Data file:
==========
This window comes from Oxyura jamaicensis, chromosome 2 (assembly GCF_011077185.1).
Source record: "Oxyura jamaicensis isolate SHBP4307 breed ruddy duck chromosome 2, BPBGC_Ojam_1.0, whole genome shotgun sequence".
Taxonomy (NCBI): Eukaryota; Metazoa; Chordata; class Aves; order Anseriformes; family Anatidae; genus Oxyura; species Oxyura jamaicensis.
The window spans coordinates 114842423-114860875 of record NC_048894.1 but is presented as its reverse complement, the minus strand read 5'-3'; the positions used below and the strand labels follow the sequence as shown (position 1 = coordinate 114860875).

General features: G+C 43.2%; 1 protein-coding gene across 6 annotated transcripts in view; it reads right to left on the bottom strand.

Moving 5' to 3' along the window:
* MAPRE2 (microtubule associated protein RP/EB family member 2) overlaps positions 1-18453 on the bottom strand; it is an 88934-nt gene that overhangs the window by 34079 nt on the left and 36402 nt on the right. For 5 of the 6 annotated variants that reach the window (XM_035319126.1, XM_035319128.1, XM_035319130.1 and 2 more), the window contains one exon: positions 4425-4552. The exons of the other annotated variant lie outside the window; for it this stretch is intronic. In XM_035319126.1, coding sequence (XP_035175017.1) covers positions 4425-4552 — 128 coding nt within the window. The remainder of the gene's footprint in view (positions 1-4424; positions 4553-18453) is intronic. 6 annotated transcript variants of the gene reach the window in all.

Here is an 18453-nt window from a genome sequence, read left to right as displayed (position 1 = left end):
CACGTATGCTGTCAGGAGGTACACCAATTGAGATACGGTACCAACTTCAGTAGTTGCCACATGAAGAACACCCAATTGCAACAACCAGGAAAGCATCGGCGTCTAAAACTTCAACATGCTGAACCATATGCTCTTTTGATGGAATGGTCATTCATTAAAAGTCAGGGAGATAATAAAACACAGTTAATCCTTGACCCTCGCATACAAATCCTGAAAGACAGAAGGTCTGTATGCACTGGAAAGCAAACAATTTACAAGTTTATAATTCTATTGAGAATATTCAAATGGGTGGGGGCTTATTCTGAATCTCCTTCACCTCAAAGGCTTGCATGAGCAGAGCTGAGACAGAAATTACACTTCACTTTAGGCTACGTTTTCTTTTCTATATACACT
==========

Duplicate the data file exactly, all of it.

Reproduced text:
This window comes from Oxyura jamaicensis, chromosome 2 (assembly GCF_011077185.1).
Source record: "Oxyura jamaicensis isolate SHBP4307 breed ruddy duck chromosome 2, BPBGC_Ojam_1.0, whole genome shotgun sequence".
Taxonomy (NCBI): Eukaryota; Metazoa; Chordata; class Aves; order Anseriformes; family Anatidae; genus Oxyura; species Oxyura jamaicensis.
The window spans coordinates 114842423-114860875 of record NC_048894.1 but is presented as its reverse complement, the minus strand read 5'-3'; the positions used below and the strand labels follow the sequence as shown (position 1 = coordinate 114860875).

General features: G+C 43.2%; 1 protein-coding gene across 6 annotated transcripts in view; it reads right to left on the bottom strand.

Moving 5' to 3' along the window:
* MAPRE2 (microtubule associated protein RP/EB family member 2) overlaps positions 1-18453 on the bottom strand; it is an 88934-nt gene that overhangs the window by 34079 nt on the left and 36402 nt on the right. For 5 of the 6 annotated variants that reach the window (XM_035319126.1, XM_035319128.1, XM_035319130.1 and 2 more), the window contains one exon: positions 4425-4552. The exons of the other annotated variant lie outside the window; for it this stretch is intronic. In XM_035319126.1, coding sequence (XP_035175017.1) covers positions 4425-4552 — 128 coding nt within the window. The remainder of the gene's footprint in view (positions 1-4424; positions 4553-18453) is intronic. 6 annotated transcript variants of the gene reach the window in all.

Here is an 18453-nt window from a genome sequence, read left to right as displayed (position 1 = left end):
CACGTATGCTGTCAGGAGGTACACCAATTGAGATACGGTACCAACTTCAGTAGTTGCCACATGAAGAACACCCAATTGCAACAACCAGGAAAGCATCGGCGTCTAAAACTTCAACATGCTGAACCATATGCTCTTTTGATGGAATGGTCATTCATTAAAAGTCAGGGAGATAATAAAACACAGTTAATCCTTGACCCTCGCATACAAATCCTGAAAGACAGAAGGTCTGTATGCACTGGAAAGCAAACAATTTACAAGTTTATAATTCTATTGAGAATATTCAAATGGGTGGGGGCTTATTCTGAATCTCCTTCACCTCAAAGGCTTGCATGAGCAGAGCTGAGACAGAAATTACACTTCACTTTAGGCTACGTTTTCTTTTCTATATACACT